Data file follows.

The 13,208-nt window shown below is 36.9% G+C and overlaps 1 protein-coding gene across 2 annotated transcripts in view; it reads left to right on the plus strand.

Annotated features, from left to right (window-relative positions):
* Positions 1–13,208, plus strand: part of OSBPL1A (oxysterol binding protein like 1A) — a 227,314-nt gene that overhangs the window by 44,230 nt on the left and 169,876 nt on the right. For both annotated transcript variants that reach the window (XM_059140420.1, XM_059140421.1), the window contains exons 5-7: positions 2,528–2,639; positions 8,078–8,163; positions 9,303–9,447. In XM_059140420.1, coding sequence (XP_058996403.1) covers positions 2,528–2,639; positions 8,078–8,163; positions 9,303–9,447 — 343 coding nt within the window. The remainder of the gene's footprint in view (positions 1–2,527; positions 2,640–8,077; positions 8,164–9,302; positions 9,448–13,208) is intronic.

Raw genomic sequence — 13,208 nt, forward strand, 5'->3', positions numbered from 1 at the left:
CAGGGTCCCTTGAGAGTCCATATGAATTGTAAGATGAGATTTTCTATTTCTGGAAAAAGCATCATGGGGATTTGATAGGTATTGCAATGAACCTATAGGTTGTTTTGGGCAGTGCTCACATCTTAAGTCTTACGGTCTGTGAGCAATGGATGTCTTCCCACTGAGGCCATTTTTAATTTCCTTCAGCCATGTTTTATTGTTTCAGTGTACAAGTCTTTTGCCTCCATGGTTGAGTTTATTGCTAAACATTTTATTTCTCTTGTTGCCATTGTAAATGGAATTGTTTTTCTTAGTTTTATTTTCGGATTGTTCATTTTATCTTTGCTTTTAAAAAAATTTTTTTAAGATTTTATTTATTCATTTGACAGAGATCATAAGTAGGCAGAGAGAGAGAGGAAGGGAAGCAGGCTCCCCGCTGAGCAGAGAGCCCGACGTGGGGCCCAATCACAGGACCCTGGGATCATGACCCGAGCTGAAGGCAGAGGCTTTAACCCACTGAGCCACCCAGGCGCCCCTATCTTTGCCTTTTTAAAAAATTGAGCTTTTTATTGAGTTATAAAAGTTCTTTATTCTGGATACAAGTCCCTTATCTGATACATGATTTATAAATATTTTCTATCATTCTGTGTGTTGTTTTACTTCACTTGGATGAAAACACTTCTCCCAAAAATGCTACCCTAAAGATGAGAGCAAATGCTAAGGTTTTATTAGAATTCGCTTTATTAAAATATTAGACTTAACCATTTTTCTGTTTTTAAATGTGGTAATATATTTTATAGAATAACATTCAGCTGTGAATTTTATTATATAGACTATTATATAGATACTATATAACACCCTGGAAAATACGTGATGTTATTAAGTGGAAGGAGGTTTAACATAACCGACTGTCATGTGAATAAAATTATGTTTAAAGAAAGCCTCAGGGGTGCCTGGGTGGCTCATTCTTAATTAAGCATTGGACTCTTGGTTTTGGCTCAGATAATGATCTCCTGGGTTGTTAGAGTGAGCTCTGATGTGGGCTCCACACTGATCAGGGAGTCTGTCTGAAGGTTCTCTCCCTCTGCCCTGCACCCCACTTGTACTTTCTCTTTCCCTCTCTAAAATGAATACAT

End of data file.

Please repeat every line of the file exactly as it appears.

The 13,208-nt window shown below is 36.9% G+C and overlaps 1 protein-coding gene across 2 annotated transcripts in view; it reads left to right on the plus strand.

Annotated features, from left to right (window-relative positions):
* Positions 1–13,208, plus strand: part of OSBPL1A (oxysterol binding protein like 1A) — a 227,314-nt gene that overhangs the window by 44,230 nt on the left and 169,876 nt on the right. For both annotated transcript variants that reach the window (XM_059140420.1, XM_059140421.1), the window contains exons 5-7: positions 2,528–2,639; positions 8,078–8,163; positions 9,303–9,447. In XM_059140420.1, coding sequence (XP_058996403.1) covers positions 2,528–2,639; positions 8,078–8,163; positions 9,303–9,447 — 343 coding nt within the window. The remainder of the gene's footprint in view (positions 1–2,527; positions 2,640–8,077; positions 8,164–9,302; positions 9,448–13,208) is intronic.

Raw genomic sequence — 13,208 nt, forward strand, 5'->3', positions numbered from 1 at the left:
CAGGGTCCCTTGAGAGTCCATATGAATTGTAAGATGAGATTTTCTATTTCTGGAAAAAGCATCATGGGGATTTGATAGGTATTGCAATGAACCTATAGGTTGTTTTGGGCAGTGCTCACATCTTAAGTCTTACGGTCTGTGAGCAATGGATGTCTTCCCACTGAGGCCATTTTTAATTTCCTTCAGCCATGTTTTATTGTTTCAGTGTACAAGTCTTTTGCCTCCATGGTTGAGTTTATTGCTAAACATTTTATTTCTCTTGTTGCCATTGTAAATGGAATTGTTTTTCTTAGTTTTATTTTCGGATTGTTCATTTTATCTTTGCTTTTAAAAAAATTTTTTTAAGATTTTATTTATTCATTTGACAGAGATCATAAGTAGGCAGAGAGAGAGAGGAAGGGAAGCAGGCTCCCCGCTGAGCAGAGAGCCCGACGTGGGGCCCAATCACAGGACCCTGGGATCATGACCCGAGCTGAAGGCAGAGGCTTTAACCCACTGAGCCACCCAGGCGCCCCTATCTTTGCCTTTTTAAAAAATTGAGCTTTTTATTGAGTTATAAAAGTTCTTTATTCTGGATACAAGTCCCTTATCTGATACATGATTTATAAATATTTTCTATCATTCTGTGTGTTGTTTTACTTCACTTGGATGAAAACACTTCTCCCAAAAATGCTACCCTAAAGATGAGAGCAAATGCTAAGGTTTTATTAGAATTCGCTTTATTAAAATATTAGACTTAACCATTTTTCTGTTTTTAAATGTGGTAATATATTTTATAGAATAACATTCAGCTGTGAATTTTATTATATAGACTATTATATAGATACTATATAACACCCTGGAAAATACGTGATGTTATTAAGTGGAAGGAGGTTTAACATAACCGACTGTCATGTGAATAAAATTATGTTTAAAGAAAGCCTCAGGGGTGCCTGGGTGGCTCATTCTTAATTAAGCATTGGACTCTTGGTTTTGGCTCAGATAATGATCTCCTGGGTTGTTAGAGTGAGCTCTGATGTGGGCTCCACACTGATCAGGGAGTCTGTCTGAAGGTTCTCTCCCTCTGCCCTGCACCCCACTTGTACTTTCTCTTTCCCTCTCTAAAATGAATACAT